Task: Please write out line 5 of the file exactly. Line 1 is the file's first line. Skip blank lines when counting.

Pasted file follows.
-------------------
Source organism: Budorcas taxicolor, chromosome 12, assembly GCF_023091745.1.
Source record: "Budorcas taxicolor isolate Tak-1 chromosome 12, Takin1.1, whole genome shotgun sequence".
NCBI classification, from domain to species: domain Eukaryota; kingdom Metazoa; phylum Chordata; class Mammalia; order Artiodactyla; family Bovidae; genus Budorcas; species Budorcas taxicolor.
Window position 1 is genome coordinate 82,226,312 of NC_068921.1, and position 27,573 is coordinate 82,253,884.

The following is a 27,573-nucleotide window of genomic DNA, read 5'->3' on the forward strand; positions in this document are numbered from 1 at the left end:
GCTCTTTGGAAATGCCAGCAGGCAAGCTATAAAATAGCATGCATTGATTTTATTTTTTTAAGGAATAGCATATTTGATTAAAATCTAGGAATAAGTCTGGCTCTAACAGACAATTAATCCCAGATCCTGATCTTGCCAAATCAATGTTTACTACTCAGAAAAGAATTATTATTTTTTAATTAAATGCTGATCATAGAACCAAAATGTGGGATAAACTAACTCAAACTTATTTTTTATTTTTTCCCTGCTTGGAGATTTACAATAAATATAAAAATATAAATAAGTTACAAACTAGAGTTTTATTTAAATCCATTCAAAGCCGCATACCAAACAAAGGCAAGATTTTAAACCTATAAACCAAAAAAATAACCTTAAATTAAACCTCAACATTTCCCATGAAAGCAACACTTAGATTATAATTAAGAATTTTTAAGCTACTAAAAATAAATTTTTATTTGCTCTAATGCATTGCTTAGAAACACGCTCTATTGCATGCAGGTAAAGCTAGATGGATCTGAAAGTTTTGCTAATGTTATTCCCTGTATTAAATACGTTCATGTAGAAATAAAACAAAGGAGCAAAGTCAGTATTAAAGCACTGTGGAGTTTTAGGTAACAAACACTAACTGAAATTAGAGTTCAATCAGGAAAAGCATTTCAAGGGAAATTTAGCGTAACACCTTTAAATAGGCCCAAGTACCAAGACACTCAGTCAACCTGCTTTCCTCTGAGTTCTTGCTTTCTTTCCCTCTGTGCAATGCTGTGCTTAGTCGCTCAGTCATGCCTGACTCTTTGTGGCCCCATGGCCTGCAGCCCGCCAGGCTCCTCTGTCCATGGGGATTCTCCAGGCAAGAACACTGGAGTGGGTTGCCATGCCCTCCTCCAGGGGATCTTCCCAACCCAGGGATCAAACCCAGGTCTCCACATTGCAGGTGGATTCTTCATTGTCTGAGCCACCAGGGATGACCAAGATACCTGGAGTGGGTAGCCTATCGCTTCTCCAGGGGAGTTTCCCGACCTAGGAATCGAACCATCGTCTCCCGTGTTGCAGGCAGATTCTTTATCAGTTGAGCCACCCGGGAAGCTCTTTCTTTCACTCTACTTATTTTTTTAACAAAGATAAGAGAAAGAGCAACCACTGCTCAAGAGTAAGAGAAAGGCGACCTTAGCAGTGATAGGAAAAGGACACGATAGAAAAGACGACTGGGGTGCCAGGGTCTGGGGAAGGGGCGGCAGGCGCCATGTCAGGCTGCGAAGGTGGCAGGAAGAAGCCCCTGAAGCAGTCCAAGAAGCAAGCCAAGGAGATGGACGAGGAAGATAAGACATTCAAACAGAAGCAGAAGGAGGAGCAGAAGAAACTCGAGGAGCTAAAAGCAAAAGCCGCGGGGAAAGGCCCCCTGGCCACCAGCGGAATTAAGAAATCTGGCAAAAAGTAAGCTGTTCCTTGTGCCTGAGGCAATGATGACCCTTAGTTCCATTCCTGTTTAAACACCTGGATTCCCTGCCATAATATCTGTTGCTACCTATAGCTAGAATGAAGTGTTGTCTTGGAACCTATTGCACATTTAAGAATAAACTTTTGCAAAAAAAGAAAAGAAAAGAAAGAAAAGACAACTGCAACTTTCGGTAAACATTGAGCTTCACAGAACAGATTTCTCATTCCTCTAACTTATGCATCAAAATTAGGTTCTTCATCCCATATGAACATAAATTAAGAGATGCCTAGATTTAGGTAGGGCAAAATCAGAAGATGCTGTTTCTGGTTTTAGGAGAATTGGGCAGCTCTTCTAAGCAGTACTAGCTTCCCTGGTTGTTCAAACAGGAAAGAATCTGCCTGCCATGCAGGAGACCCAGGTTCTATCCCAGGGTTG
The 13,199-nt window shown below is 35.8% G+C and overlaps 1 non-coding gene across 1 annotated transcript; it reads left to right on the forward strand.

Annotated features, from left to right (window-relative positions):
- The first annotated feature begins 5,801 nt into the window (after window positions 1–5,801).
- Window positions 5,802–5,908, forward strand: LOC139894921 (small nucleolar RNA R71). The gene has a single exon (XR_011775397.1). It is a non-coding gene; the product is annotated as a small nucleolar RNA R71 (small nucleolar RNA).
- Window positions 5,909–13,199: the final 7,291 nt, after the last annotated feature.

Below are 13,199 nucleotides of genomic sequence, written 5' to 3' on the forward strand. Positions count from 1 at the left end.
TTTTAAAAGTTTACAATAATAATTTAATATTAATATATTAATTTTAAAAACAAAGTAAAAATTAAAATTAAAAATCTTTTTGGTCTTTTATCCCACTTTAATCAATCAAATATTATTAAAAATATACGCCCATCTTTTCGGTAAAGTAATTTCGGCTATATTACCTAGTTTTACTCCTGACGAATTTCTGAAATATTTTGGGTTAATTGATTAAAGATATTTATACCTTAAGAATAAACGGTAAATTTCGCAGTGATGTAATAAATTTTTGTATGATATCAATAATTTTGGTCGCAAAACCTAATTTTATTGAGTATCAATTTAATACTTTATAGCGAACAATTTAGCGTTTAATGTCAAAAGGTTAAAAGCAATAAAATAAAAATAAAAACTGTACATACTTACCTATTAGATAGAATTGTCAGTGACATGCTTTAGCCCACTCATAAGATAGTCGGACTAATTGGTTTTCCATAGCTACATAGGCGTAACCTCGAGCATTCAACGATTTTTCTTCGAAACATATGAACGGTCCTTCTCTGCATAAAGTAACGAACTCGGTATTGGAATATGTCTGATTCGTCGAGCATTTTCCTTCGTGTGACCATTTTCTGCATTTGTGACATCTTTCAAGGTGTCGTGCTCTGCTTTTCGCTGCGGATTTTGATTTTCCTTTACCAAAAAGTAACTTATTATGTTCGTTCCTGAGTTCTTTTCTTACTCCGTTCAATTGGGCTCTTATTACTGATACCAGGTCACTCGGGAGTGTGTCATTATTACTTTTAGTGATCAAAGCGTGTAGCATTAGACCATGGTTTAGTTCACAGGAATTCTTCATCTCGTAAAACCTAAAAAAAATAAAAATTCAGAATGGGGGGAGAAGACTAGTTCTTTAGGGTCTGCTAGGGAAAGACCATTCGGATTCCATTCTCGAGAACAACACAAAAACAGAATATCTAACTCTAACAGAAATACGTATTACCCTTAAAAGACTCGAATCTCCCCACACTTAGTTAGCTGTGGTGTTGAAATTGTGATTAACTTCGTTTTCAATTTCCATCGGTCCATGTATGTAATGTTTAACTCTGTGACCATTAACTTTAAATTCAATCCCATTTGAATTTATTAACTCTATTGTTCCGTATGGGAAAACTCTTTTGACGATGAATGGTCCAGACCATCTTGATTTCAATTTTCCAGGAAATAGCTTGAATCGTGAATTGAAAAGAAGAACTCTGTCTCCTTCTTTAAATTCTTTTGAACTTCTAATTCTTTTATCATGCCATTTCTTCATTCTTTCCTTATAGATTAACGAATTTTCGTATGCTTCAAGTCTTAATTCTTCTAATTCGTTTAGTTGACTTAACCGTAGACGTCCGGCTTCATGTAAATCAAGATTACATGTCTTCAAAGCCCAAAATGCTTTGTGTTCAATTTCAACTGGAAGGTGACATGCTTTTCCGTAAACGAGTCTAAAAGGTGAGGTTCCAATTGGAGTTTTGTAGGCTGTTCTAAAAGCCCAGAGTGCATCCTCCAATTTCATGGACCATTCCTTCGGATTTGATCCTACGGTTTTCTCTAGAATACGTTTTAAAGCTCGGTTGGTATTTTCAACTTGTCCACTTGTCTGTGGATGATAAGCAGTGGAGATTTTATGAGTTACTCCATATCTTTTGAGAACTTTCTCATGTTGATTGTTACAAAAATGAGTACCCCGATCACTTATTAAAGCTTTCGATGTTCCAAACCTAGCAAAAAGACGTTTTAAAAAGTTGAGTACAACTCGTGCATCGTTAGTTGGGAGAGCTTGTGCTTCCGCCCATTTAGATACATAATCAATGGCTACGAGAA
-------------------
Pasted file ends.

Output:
The following is a 27,573-nucleotide window of genomic DNA, read 5'->3' on the forward strand; positions in this document are numbered from 1 at the left end: